A study came out a couple years ago that showed that homeschool graduates actually were more involved in their communities, volunteered more, etc. than their public school counterparts. As adults, they are more involved in society, not less.

    Our choice to homeschool boils down to this: We didn’t think it good stewardship of the children God gave us to send them to public indoctrination (or enculturation) centers for six or seven hours a day only to have to undo it later. We think it’s far better to teach our children ourselves in the first place. We don’t want to be unequally yoked with the government in that manner. Homeschooling has been fantastic for our family, and I thank the Lord for leading us to it.

  • http://womanofthehouse-blog.blogspot.com/ womanofthehouse

    John C @27

    Indoctrinate or enculturate, it makes no difference to me. We homeschool our kids precisely because we *don’t* want the government doing either to our children. My husband and I are quite capable of passing on the traditions and values that we as Christians want them to have. I’m not so impressed with what our government has been promoting for the past couple decades in the schools to want our children indoctrinated or enculturated with it.

    As to withdrawing our children from the larger society, well, I have to agree with you here to a certain extent. Have you looked at our society recently? It’s a cesspool, and I would no more send my children out into it than I would send them to play in a toxic waste dump, especially when they are young. It’s our job as parents to protect them, and I’m not ashamed to say that my husband and I have tried to do just that. We’ve limited the media allowed in our house, and we chose carefully the society they participated in. As they grew older and had been pretty thoroughly grounded in our Christian values, we gradually loosened the restrictions, but by then they already had a solid foundation for discerning what is edifying from the garbage. We have one married young adult and one teen, and so far we are pretty darned pleased with them. We know it’s by God’s grace that they are who they are, and we take no credit ourselves.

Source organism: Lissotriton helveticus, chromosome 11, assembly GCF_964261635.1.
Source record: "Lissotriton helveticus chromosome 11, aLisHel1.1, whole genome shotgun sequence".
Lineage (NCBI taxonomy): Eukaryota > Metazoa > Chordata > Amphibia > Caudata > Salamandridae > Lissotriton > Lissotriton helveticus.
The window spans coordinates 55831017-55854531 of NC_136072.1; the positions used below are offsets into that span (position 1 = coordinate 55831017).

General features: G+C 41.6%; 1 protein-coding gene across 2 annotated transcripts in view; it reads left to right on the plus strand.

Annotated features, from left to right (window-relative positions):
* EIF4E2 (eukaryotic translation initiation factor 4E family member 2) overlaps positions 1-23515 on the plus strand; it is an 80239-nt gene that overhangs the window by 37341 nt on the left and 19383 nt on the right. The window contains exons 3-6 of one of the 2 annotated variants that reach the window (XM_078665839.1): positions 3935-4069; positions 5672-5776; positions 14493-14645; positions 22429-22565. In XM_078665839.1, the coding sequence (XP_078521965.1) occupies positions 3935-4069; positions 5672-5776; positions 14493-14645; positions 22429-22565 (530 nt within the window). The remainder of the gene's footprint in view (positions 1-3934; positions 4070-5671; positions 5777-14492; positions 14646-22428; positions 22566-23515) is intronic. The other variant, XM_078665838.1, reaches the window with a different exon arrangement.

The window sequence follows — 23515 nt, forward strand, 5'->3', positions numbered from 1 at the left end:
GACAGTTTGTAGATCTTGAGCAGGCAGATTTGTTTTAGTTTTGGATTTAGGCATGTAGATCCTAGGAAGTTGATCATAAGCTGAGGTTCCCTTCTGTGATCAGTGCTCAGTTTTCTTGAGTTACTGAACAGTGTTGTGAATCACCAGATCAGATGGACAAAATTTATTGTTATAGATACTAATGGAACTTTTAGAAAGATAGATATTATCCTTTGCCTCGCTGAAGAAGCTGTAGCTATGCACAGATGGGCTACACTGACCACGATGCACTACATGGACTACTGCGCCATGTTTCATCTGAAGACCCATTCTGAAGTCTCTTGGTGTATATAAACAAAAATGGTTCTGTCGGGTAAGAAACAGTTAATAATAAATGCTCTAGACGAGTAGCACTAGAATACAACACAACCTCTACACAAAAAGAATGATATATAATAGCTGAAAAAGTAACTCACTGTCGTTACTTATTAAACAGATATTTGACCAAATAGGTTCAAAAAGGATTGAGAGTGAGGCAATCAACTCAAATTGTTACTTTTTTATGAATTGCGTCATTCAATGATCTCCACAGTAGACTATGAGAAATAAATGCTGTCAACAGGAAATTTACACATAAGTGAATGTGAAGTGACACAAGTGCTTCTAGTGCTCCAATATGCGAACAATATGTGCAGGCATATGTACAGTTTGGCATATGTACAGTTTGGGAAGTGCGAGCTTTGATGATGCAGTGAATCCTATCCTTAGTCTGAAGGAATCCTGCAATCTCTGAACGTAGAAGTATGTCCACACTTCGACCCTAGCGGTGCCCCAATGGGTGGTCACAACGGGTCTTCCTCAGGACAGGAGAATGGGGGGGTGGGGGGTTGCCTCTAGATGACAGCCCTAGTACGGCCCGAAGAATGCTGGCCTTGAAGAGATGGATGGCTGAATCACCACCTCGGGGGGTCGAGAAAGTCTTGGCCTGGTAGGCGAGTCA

A study came out a couple years ago that showed that homeschool graduates actually were more involved in their communities, volunteered more, etc. than their public school counterparts. As adults, they are more involved in society, not less.

    Our choice to homeschool boils down to this: We didn’t think it good stewardship of the children God gave us to send them to public indoctrination (or enculturation) centers for six or seven hours a day only to have to undo it later. We think it’s far better to teach our children ourselves in the first place. We don’t want to be unequally yoked with the government in that manner. Homeschooling has been fantastic for our family, and I thank the Lord for leading us to it.

  • John C

    Todd, the past is another country.
    The modern economy requires 13 years of High School. That’s an awful lot of homeschooling.
    In making the decision to homeschool, parents have accepted one or more of the following propositions –
    the school provides an unsafe environment
    the curriculm content is ideologically unsound
    the school promotes a morally dubious value system
    public school teachers are either incompetent or ineffective
    These same concerns can be leveled at homeschoolers. The difference between homeschool and public school is that public schools are open to scrutiny from both parents and the educational authorities and if the political will exists, these issues can be addressed.

    Congratulations Womanofthehouse. You seem to have done a great job educating your children. Not every one has the competence or confidence to take on such an arduous challenge. However, homeschooling does not address what appears to be the decline in public education.